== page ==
If Australia can succeed as a manufacturing nation at all, it is almost certainly as a niche producer, exporting high-value, high-innovation products that have a technological edge on their competitors. This has been the case for our successful manufacturing exporters in the biotechnology sector, like Cochlear (whatever you think about their industrial relations policies). It’s not likely to be the case for cars, where the scale of investment required be globally competitive is always going to make it tough in Australia. A more likely candidate for success is, ironically, the field of mining services, where innovators that seek to supply better solutions to the huge local mining sector can take advantage of strong local demand, a highly-skilled workforce, and huge multinational customers desperate to reduce their costs.

The car-making debate also brings up that perennial policy chestnut, the debate about whether governments can "pick winners". The simple answer is generally no. The slightly more complex answer is yes but the question itself is a bit of a furphy.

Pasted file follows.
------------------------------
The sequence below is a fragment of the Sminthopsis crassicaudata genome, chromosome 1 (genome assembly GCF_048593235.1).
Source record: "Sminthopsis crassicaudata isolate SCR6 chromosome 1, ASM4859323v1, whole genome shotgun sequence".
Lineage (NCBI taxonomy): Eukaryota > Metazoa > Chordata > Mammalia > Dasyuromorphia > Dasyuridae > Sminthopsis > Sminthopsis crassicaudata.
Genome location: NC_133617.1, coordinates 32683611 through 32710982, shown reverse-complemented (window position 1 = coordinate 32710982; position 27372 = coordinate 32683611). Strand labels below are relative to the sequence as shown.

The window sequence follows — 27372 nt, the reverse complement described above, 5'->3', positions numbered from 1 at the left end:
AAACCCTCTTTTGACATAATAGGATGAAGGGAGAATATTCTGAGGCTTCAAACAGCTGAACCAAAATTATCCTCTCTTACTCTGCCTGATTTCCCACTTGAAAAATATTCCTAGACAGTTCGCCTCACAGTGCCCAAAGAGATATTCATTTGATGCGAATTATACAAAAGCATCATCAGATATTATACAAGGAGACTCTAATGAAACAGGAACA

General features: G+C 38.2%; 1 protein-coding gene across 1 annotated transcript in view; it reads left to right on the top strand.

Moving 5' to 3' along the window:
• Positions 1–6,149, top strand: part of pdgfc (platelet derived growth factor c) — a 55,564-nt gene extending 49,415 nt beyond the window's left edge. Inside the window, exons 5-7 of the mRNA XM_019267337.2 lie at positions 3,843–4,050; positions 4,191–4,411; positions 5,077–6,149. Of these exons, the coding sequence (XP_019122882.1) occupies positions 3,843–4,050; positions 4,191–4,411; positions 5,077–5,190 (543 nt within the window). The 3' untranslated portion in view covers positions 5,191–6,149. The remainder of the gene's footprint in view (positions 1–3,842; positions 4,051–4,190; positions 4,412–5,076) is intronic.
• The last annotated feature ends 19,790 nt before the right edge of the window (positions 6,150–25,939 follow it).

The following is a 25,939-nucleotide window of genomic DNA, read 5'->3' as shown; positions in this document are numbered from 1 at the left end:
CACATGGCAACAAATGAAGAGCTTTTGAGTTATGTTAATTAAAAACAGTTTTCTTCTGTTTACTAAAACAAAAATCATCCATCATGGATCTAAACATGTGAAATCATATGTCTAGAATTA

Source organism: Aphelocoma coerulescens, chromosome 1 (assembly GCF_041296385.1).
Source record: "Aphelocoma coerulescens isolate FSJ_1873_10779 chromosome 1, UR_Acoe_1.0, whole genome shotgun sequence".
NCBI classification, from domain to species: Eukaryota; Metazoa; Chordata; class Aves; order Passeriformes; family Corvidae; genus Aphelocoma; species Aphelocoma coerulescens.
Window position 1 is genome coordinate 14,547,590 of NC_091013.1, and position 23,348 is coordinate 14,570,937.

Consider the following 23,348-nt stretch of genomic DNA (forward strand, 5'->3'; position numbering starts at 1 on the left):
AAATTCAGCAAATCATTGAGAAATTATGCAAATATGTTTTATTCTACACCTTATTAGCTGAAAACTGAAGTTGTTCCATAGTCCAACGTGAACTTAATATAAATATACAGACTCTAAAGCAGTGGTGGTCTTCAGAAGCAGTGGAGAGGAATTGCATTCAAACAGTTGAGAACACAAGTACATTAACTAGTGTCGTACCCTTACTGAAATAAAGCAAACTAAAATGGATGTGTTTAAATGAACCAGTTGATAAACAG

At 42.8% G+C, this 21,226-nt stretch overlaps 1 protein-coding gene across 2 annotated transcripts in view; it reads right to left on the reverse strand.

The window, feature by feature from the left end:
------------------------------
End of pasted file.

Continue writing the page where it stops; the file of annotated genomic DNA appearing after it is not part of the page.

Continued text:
Governments pick winners all the time, simply by dent of being governments. Creating the legislative framework for an entire society is nothing more nor less than picking the winners and losers. Think about the myriad of laws and regulations and policies that affect almost every industry. Economic activity cannot occur except inside a system created these laws, and they inevitably benefit some and cost others.

For that matter, the rule of law itself is a massive subsidy to people who own wealth and property, and against those who might like to redistribute it for their own purposes. Governments that pick winners are as common as those that raise taxes, and for much the same reasons. Next time you hear Tim Wilson from the Institute for Public Affairs complain about governments picking winners, you might want to remind yourself that the IPA itself receives a tax exemption as a non-profit institution, and so do its donors.

What about the local industry? It was left to veteran automotive journalist Toby Hagon to make the case for the car markers. "If we took the same cut-the-ropes approach to other industries that many Australians want the government to take with the car makers we’d be devoid of anything useful," he writes.